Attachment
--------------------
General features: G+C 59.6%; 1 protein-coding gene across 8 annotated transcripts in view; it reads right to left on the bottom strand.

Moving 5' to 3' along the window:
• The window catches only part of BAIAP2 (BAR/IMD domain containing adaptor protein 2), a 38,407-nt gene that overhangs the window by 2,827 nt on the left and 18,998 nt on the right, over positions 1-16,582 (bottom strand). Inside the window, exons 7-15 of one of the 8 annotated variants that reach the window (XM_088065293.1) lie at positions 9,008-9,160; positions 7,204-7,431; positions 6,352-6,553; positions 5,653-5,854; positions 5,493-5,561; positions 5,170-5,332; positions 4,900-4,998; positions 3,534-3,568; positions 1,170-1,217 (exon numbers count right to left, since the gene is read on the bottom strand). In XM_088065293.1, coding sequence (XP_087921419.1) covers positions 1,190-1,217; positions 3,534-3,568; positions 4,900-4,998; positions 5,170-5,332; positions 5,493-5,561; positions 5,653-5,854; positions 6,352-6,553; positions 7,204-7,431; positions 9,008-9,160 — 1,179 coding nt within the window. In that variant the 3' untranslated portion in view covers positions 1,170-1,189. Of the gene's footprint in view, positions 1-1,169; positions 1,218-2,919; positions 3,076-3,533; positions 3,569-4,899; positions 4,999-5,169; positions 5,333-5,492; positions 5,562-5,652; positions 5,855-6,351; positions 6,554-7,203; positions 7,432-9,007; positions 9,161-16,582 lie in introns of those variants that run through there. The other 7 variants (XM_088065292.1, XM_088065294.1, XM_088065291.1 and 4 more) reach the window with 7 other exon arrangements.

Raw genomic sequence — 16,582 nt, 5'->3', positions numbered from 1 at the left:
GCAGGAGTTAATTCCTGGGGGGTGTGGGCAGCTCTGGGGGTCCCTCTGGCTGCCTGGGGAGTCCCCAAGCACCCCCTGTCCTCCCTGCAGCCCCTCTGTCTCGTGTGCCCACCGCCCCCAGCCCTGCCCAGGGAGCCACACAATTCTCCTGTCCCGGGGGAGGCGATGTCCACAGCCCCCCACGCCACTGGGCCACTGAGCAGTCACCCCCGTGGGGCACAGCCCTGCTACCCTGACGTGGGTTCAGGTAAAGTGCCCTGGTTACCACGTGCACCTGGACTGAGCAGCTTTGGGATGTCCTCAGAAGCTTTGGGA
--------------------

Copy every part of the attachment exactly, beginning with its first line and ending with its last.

General features: G+C 59.6%; 1 protein-coding gene across 8 annotated transcripts in view; it reads right to left on the bottom strand.

Moving 5' to 3' along the window:
• The window catches only part of BAIAP2 (BAR/IMD domain containing adaptor protein 2), a 38,407-nt gene that overhangs the window by 2,827 nt on the left and 18,998 nt on the right, over positions 1-16,582 (bottom strand). Inside the window, exons 7-15 of one of the 8 annotated variants that reach the window (XM_088065293.1) lie at positions 9,008-9,160; positions 7,204-7,431; positions 6,352-6,553; positions 5,653-5,854; positions 5,493-5,561; positions 5,170-5,332; positions 4,900-4,998; positions 3,534-3,568; positions 1,170-1,217 (exon numbers count right to left, since the gene is read on the bottom strand). In XM_088065293.1, coding sequence (XP_087921419.1) covers positions 1,190-1,217; positions 3,534-3,568; positions 4,900-4,998; positions 5,170-5,332; positions 5,493-5,561; positions 5,653-5,854; positions 6,352-6,553; positions 7,204-7,431; positions 9,008-9,160 — 1,179 coding nt within the window. In that variant the 3' untranslated portion in view covers positions 1,170-1,189. Of the gene's footprint in view, positions 1-1,169; positions 1,218-2,919; positions 3,076-3,533; positions 3,569-4,899; positions 4,999-5,169; positions 5,333-5,492; positions 5,562-5,652; positions 5,855-6,351; positions 6,554-7,203; positions 7,432-9,007; positions 9,161-16,582 lie in introns of those variants that run through there. The other 7 variants (XM_088065292.1, XM_088065294.1, XM_088065291.1 and 4 more) reach the window with 7 other exon arrangements.

Raw genomic sequence — 16,582 nt, 5'->3', positions numbered from 1 at the left:
GCAGGAGTTAATTCCTGGGGGGTGTGGGCAGCTCTGGGGGTCCCTCTGGCTGCCTGGGGAGTCCCCAAGCACCCCCTGTCCTCCCTGCAGCCCCTCTGTCTCGTGTGCCCACCGCCCCCAGCCCTGCCCAGGGAGCCACACAATTCTCCTGTCCCGGGGGAGGCGATGTCCACAGCCCCCCACGCCACTGGGCCACTGAGCAGTCACCCCCGTGGGGCACAGCCCTGCTACCCTGACGTGGGTTCAGGTAAAGTGCCCTGGTTACCACGTGCACCTGGACTGAGCAGCTTTGGGATGTCCTCAGAAGCTTTGGGA